US - The rally in December hog futures has been more dramatic that most participants expected, us included. In the wake of such shifts there is always the temptation to discount the volatility as simply a result of “crazy” markets but we somehow find it hard to subscribe to the illogical market theory, writes the Steiner Consulting Group.
Rather, it is more useful to take advantage of the hindsight, review the data and learn lessons.
Last summer, there was growing recognition that hog supplies were building at a much more rapid pace than earlier expected. Moreover, there was a real threat that, if nothing was done, the swell of hog supplies could overwhelm available processing capacity and lead to another market crash similar to what happened in 1998. This threat was real and the supply of hogs that have come to market this fall justifies the worry. Consider that weekly slaughter in September, October and November averaged 2.394 million head/week, 4.9 per cent higher than the same period the previous year.
This compares with the September ‘Hogs and Pigs’ report which implied that the supply of hogs available for marketing during this time would be about 3.5‐4 per cent higher than the previous year. During this period, there were three weeks during which slaughter exceeded 2.5 million head.
Producers got the point that they needed to do their best to avoid having too many hogs around in late November and the first two weeks of December. The market also sent them a clear signal as
evidenced by the discount between October and December hogs at the time.
October hog futures settled in the low 50s while Dec futures were wallowing in the low 40s. The aggressive marketing pace helped accomplish a number of things. It allowed producers to get more current, thus providing them a bit more leverage into the holiday season. It also helped keep hog weights flat during a time when carcass weights generally move up. This limited the total supply of pork coming to market.
More importantly, the lower prices helped put more pork in retail counters, foodservice menus and, just as importantly, helped bolster pork shipments. The topic of pork exports is always one fraught with uncertainty. This is in part because market participants get the official export data with a 6 week lag.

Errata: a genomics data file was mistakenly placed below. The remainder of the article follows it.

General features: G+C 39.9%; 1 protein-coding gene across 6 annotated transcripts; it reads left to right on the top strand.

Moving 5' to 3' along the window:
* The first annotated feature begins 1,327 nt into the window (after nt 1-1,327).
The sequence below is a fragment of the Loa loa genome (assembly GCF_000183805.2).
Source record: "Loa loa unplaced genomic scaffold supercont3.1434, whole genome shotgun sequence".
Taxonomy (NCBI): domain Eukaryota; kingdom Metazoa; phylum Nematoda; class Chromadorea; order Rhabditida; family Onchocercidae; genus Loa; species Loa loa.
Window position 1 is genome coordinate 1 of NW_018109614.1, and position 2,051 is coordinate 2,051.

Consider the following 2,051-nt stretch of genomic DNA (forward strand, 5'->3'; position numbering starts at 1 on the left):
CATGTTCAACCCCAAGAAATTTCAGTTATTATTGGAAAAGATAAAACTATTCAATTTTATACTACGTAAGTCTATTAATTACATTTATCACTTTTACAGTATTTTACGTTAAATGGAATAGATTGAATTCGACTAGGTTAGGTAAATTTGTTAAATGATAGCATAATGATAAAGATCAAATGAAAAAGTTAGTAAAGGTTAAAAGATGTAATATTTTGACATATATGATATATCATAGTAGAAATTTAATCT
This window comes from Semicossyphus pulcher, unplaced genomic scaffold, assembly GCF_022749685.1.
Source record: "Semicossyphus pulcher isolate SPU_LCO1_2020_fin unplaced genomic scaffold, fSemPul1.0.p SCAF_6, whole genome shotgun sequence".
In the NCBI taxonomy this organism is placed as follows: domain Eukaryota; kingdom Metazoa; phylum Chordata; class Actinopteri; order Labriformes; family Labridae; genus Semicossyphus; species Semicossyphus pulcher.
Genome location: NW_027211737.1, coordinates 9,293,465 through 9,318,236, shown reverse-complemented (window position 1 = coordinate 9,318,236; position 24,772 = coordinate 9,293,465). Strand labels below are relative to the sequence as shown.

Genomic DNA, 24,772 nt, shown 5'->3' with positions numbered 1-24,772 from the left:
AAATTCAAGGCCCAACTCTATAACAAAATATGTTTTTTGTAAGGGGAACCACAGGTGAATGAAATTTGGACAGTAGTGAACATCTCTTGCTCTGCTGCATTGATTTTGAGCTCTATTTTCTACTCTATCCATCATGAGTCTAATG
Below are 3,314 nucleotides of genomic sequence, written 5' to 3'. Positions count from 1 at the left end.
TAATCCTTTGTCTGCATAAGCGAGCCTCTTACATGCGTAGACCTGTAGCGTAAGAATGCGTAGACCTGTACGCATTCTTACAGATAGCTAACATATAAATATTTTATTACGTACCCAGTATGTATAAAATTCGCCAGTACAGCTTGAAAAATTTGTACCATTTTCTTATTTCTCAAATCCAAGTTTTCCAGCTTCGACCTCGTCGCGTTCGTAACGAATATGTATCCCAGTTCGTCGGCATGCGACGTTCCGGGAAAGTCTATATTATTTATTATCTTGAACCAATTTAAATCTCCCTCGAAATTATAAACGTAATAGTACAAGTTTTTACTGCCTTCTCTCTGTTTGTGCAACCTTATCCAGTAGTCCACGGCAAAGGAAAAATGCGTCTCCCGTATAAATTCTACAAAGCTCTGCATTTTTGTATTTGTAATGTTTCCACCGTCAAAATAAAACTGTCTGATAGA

In the meantime, there are plenty of rumors floating around, there is a weekly export report that FAS publishes and then there are the pork export sales reported under the mandatory
price reporting system. We often mention the first two but it is useful to also highlight the last one given that it is based on actual sales that major packers report weekly. The second chart to the right shows weekly export sales in 2015 and 2016.
These are total loads and to smooth out some of the big variation week to week we have presented a 4‐wk moving average. Clearly there was a shift in pork export sales starting in August and then accelerating in October and November.
The report does not say when those sales were going to deliver but it is still useful as an indicator of export orders that packers have take on. Total pork sales in October exceeded year ago levels by around 400 loads a week. This is around 16 million pounds of additional pork that was being sold into export channels every single week. And while sales have been slowing down, they still remain about 200 loads/week above last year. Hog prices have rallied about 30 per cent since then as markets no longer fear a capacity crunch. The meat spread (cutout minus hog carcass) remains quite large from a historical perspective but it has pulled back to more reasonable levels. The key going forward, in our minds, is whether packers are able to sustain the sales pace, particularly to key export markets, such as Mexico.
ThePigSite News Desk